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Bus Etiquette

Updated on April 10, 2009

Whether you're an American, Brit, Continental European or something else entirely, there are shared rules of social etiquette between you. At least, there should be. Unfortunately, many of you appear to have missed the memo regarding behavior and public transport, so I've compiled a short list of things you should and shouldn't do whilst on a public bus. Some of these are similar to how one ought to behave on a subway, tram or train, but there are a few differences. The following tips should give you an idea of what normal behavior on a public bus ought to be, and if you're not able to conform -- please don't ride the bus.

Rule #6: Be quiet.

I often hear groups of loud Americans traveling on the bus from the airport to the subway station. Guess what? It's annoying, and nobody cares about, like, your analysis of the last episode of 24.

Rule #7: Respect personal space.

There is no need to sit on someone's lap if there are only two of you on the bus. If you need a map to find an empty seat, something is wrong with you!

Rule #8: Your luggage doesn't need its own seat.

I get really ticked when people get on the bus and put a suitcase on the seat next to them. If you can't get your bags under your seat or hold them in your lap, you need to use another method of transportation. It's RUDE to make someone stand so your Samsonite can take up a chair.

Rule #9: Don't close windows unless it's cold or raining.

If it's summer time and 90 degrees outside, believe me when I tell you that no one cares about your hairstyle, and whether or not the wind is going to mess it up. If you don't want to sit near an open window, move somewhere else.

Rule #10: Don't litter.

Most people in Europe are pretty good about cleaning up after themselves, but you will occasionally see tourists leaving trash on their seats or on the floor. Would you do that at home? Pick up after yourself.

Rule #1: No pushing your way onto the bus.

It always amazes me when I see a fully empty bus pull up to a group of 20 people, and nearly all of those people push and shove their way onto the bus, as though 80 seats might not be enough for them and someone might have to stand. And even if you do have to stand, you don't have to push your way onto the bus. It's rude and makes you look like a prat.

Rule #2: Get up for old people, male or female.

I get very annoyed when I see teenagers or 30 somethings sitting comfortably while a senior citizen clasps the rail in the hope of not falling down. And then there are those who think the men should be ok to stand, even though the poor guy's got a bad hip and arm braces. Here's the deal -- if you're not physically handicapped, you need to get the hell up when anyone over 55 is standing. If they refuse the offer, that's fine; but you need to offer.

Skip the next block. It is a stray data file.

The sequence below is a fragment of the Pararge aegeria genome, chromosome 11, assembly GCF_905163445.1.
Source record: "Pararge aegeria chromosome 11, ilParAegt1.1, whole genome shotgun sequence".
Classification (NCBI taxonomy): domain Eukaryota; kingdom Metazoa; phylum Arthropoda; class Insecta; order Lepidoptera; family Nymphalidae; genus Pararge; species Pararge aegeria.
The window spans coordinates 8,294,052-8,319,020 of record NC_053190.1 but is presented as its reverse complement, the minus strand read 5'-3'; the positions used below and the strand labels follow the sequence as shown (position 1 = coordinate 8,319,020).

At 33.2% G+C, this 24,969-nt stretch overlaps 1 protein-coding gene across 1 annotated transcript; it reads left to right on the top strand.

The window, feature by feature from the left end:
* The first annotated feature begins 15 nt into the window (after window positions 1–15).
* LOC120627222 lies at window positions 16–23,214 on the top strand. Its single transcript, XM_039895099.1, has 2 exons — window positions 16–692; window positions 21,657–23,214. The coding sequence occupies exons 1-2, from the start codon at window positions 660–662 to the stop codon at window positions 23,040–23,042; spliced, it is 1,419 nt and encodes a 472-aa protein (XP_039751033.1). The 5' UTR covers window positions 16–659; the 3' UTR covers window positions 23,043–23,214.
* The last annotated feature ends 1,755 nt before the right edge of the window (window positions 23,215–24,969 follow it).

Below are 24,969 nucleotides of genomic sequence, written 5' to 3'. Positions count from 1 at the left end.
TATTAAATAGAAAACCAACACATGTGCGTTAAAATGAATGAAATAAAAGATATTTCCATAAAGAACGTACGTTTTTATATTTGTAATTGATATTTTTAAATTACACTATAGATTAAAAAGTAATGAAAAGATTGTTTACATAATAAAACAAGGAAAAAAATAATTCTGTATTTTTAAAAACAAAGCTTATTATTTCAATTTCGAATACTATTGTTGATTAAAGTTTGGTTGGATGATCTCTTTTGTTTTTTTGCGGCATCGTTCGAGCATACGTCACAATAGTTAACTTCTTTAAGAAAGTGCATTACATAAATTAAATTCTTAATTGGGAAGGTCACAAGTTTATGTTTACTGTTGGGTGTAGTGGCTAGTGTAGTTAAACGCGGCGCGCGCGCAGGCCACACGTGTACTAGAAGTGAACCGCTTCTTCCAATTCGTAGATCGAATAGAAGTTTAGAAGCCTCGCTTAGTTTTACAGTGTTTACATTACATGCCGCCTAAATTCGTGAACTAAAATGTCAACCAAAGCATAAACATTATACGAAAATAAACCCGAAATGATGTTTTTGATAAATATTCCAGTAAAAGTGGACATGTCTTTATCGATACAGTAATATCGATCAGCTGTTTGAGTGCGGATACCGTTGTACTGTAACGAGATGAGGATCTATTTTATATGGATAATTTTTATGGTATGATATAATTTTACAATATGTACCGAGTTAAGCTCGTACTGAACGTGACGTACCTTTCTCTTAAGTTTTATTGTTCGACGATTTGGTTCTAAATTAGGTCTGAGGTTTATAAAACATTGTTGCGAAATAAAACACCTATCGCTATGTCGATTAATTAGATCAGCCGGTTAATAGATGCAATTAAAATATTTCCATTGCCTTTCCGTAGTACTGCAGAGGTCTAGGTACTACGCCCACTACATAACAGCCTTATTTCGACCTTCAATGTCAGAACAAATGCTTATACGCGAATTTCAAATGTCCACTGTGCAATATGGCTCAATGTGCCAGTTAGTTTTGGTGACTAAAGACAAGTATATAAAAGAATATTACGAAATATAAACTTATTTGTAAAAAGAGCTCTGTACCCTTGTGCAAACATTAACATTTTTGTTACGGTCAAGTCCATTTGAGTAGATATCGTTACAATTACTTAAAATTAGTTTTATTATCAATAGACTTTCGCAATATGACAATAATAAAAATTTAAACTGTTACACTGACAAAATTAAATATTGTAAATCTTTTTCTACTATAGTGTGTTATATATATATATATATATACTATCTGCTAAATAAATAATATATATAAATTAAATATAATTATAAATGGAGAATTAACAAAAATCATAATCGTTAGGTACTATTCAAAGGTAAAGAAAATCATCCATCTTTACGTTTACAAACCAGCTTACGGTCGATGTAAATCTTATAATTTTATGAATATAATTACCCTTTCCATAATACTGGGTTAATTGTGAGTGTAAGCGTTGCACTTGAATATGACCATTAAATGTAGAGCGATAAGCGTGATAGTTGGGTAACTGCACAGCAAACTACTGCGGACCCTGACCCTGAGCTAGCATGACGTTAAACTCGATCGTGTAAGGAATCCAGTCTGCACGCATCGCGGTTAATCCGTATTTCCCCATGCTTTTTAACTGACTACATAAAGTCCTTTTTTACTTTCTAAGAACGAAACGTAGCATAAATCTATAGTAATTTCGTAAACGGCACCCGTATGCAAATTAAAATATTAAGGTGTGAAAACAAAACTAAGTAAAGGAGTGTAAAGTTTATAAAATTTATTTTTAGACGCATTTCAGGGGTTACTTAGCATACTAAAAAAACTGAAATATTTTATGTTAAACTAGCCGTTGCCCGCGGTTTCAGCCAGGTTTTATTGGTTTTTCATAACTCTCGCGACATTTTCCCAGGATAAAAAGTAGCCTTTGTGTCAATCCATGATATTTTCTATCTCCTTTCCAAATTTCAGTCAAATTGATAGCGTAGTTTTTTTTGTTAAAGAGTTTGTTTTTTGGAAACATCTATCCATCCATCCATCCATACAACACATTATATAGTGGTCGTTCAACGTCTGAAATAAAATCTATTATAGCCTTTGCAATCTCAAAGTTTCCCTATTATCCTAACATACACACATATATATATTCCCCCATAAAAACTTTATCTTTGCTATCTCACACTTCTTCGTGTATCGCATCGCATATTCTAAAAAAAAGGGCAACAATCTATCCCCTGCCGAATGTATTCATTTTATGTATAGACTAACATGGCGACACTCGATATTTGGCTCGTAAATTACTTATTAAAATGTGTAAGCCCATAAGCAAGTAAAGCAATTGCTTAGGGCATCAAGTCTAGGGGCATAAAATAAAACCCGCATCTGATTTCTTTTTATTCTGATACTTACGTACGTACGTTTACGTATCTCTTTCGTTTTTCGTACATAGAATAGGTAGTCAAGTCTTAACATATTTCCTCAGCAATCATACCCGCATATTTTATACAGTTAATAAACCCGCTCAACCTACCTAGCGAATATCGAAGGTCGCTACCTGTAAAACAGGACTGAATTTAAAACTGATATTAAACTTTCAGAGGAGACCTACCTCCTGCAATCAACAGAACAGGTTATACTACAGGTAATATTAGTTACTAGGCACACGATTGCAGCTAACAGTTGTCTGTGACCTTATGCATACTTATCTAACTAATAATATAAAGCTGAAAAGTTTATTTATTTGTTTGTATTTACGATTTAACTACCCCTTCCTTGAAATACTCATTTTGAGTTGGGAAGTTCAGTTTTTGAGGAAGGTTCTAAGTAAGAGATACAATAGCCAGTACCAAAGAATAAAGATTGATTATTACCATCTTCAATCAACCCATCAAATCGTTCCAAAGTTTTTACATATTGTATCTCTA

Rule #3: Get up for pregnant women

She may be younger than 55, but a 7 month pregnant woman will probably be better off sitting down for a number of reasons. Even if she looks comfortable on her feet, she doesn't need to be jostled all over the place as the bus moves. So get up for her.

Rule #4: Get up for small children.

Even if a kid is big enough to walk, they're not necessarily big enough to stay upright if the bus stops quickly. Get up for children. And if they were brought up well, the person next to you will get up for the mother, too.

Rule #5: Wear deodorant.

This is rather important, and you're likely to annoy everyone in close proximity if you don't. If, for some reason, you can't wear deodorant, make sure you get a seat and don't wind up holding the railing with your armpit in someone's face -- cos if it's my face, my vomit might end up on your shoes.

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    • profile image

      April 

      7 years ago

      Yep, people are really rude. I have to wonder on the whole stroller issue that was brought up by another commenter. When I was little, my Mother would take me out of the stroller prior to the bus arriving and have the stroller all ready and folded up. That was in Fresno, CA and from what I could tell when I was little, it wasn't just a Drivers whim thing on whether or not a stroller had to be folded. Up where I live now in WA State, parents with strollers can take up the wheelchair spaces.